14 Songs, 42 Minutes

EDITORS’ NOTES

Poco’s 1969 debut finds a supergroup of ex–Buffalo Springfield members and others delivering an album that’s every bit as good as anything the Springfield did. For starters, the soul-deep organ and horns on “Nobody’s Fool” create a sparkly example of trailblazing country rock that’s never been equaled. “Calico Lady” matches folk with country swing and psych-pop, and it’s a beautiful time capsule of a band experimenting with mostly unexplored genres. The laid-back “Make Me Smile” paved roads for the cowboy boots The Eagles would wear three years later, and the title song pits city-boy innocence with hill-country picking and lyrics that sing of a new life in a new band. Country rock never sounded as risky as it does on the guitar-jabbery “Short Changed,” nor as lissome and layered as it does on “Do You Feel It Too,” which sounds like a collective of hippie-generation kids who spent their brief college days listening to Bob Wills and drinking beer. The whole album was a genuine stab at making a country-rock classic; they succeeded.

EDITORS’ NOTES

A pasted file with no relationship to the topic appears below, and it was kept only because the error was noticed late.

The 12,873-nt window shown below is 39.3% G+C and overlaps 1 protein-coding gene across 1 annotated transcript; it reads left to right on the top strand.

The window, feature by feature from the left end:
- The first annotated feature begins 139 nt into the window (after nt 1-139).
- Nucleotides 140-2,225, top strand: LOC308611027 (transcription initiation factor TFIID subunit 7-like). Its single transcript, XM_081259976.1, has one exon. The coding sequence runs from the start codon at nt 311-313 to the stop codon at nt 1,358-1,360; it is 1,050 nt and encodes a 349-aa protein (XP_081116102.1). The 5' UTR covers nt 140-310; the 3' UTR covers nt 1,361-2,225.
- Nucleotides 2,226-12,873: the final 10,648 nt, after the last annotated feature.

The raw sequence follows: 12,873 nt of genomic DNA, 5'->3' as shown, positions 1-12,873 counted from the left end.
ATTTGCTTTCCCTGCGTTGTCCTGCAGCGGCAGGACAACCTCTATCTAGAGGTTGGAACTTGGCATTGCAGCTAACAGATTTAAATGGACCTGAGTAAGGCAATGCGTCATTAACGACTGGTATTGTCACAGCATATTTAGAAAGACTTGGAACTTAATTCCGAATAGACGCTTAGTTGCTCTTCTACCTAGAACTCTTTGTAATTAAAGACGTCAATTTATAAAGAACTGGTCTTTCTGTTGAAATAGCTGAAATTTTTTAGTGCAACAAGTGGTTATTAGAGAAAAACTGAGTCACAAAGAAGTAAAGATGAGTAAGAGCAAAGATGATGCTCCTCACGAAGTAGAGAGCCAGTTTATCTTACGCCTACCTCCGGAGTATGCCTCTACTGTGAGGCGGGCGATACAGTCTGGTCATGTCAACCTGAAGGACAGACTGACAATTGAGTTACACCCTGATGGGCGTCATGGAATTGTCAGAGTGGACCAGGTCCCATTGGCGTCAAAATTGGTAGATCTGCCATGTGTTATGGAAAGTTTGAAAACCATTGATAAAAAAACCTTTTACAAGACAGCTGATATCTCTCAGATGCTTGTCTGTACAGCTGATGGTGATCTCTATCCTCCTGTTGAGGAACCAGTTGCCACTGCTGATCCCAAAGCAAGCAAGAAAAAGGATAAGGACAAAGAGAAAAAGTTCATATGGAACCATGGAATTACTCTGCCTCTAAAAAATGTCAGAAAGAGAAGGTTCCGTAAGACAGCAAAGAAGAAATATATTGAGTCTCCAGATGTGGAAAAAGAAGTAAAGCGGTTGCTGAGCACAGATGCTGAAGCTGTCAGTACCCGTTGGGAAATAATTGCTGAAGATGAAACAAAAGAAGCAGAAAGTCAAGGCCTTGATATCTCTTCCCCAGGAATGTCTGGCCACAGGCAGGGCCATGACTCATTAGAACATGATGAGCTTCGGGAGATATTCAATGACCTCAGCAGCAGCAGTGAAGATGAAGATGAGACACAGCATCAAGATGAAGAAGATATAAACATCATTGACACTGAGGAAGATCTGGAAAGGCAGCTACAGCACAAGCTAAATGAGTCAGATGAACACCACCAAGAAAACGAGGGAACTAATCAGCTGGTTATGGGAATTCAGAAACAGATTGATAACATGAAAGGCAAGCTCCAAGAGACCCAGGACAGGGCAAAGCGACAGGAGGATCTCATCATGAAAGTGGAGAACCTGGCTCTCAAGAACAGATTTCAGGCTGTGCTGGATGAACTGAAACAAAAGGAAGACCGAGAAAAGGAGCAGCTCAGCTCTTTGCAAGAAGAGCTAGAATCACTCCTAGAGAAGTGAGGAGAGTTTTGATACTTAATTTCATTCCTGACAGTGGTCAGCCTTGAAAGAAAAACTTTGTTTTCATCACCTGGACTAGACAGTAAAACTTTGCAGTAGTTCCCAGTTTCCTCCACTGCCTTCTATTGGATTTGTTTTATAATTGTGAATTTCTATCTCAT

Poco’s 1969 debut finds a supergroup of ex–Buffalo Springfield members and others delivering an album that’s every bit as good as anything the Springfield did. For starters, the soul-deep organ and horns on “Nobody’s Fool” create a sparkly example of trailblazing country rock that’s never been equaled. “Calico Lady” matches folk with country swing and psych-pop, and it’s a beautiful time capsule of a band experimenting with mostly unexplored genres. The laid-back “Make Me Smile” paved roads for the cowboy boots The Eagles would wear three years later, and the title song pits city-boy innocence with hill-country picking and lyrics that sing of a new life in a new band. Country rock never sounded as risky as it does on the guitar-jabbery “Short Changed,” nor as lissome and layered as it does on “Do You Feel It Too,” which sounds like a collective of hippie-generation kids who spent their brief college days listening to Bob Wills and drinking beer. The whole album was a genuine stab at making a country-rock classic; they succeeded.

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